16 Jul 2012
A reminder of what the juxt function does:
Takes a set of functions and returns a fn that is the juxtaposition of those fns. The returned fn takes a variable number of args, and returns a vector containing the result of applying each fn to the args (left-to-right). ((juxt a b c) x) => [(a x) (b x) (c x)]
The problem was fairly easy, it just required the HOF (Higher Order Functions) abstraction of thinking of functions as arguments, like any other (numeric, string, …) argument.
First of all, I need a function that takes a variable number of arguments (0-n) - standard destructuring:
(defn myjuxt [& fs] ...
I don’t know what to do with these functions yet, so I’ll just loop through using for and return each function:
(defn myjuxt [& fs] (for [f fs] f))
And here you can see the returned list of function objects. Not very useful but a start:
(myjuxt + min max) user => (#core_plus #core_min #core_max)
The question gives a good hint here: “return a new function that takes a variable number of arguments”. So do that, using the same destructuring approach for a variable number of arguments:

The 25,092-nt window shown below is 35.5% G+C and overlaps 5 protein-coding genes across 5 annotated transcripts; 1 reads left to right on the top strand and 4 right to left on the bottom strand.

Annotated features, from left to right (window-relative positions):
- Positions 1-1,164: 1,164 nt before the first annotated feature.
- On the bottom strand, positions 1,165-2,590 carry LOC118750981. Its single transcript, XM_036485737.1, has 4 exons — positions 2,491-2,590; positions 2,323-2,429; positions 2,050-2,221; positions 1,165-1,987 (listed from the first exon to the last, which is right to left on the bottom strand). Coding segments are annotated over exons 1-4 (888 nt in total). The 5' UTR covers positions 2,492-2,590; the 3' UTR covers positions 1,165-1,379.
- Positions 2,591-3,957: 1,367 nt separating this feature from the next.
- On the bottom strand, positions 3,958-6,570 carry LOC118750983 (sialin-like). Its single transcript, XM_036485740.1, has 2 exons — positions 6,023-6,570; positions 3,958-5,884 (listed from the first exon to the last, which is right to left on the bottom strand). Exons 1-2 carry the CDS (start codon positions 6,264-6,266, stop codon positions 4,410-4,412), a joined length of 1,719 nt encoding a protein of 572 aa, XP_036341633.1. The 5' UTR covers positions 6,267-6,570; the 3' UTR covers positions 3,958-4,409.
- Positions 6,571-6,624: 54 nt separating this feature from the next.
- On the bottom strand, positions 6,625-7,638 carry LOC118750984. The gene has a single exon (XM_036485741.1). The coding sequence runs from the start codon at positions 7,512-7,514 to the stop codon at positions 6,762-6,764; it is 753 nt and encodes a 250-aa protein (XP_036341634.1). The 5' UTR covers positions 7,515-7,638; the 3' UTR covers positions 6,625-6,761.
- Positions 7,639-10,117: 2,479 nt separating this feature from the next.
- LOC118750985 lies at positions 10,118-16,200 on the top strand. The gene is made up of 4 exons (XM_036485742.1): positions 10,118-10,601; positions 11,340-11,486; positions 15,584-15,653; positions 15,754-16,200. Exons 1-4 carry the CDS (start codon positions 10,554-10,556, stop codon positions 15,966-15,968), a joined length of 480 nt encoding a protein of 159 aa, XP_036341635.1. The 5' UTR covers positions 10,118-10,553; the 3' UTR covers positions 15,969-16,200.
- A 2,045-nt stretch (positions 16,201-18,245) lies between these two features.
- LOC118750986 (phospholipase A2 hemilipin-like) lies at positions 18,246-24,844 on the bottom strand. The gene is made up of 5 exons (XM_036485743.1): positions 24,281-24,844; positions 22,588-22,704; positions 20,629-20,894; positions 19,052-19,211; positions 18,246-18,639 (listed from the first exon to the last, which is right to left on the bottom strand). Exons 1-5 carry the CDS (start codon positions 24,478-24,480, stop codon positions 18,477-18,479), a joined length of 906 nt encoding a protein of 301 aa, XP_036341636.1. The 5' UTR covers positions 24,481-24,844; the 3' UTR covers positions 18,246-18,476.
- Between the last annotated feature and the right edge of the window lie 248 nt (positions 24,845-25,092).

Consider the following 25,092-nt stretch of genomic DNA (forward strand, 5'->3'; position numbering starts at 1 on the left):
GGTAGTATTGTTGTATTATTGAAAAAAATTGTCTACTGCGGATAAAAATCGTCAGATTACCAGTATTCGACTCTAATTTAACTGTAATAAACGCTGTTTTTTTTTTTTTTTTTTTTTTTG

(defn myjuxt2 [& fs] (fn [& xs] ...
So I want to run each function against these arguments, so I’ll use for again:
(defn myjuxt2 [& fs] (ƒ [& xs] (for [f fs] (f xs)))) ((myjuxt2 + min max) 1 2 3) user=> (ClassCastException Cannot cast clojure.lang.ArraySeq to java.lang.Number
Ouch! But the error message gives a hint - something is seeing an array instead of a number. My three functions want numbers and they’re getting arrays - I need apply to “strip out” the arguments:
(defn myjuxt2 [& fs] (fn [& xs] (for [f fs] (apply f xs)))) ((myjuxt2 + min max) 1 2 3) user=> (6 1 3)
And it works! Looking at the solutions I see that I could’ve used map instead of for, and #() instead of (fn), but they’re minor “golfing” details.comments powered by Disqus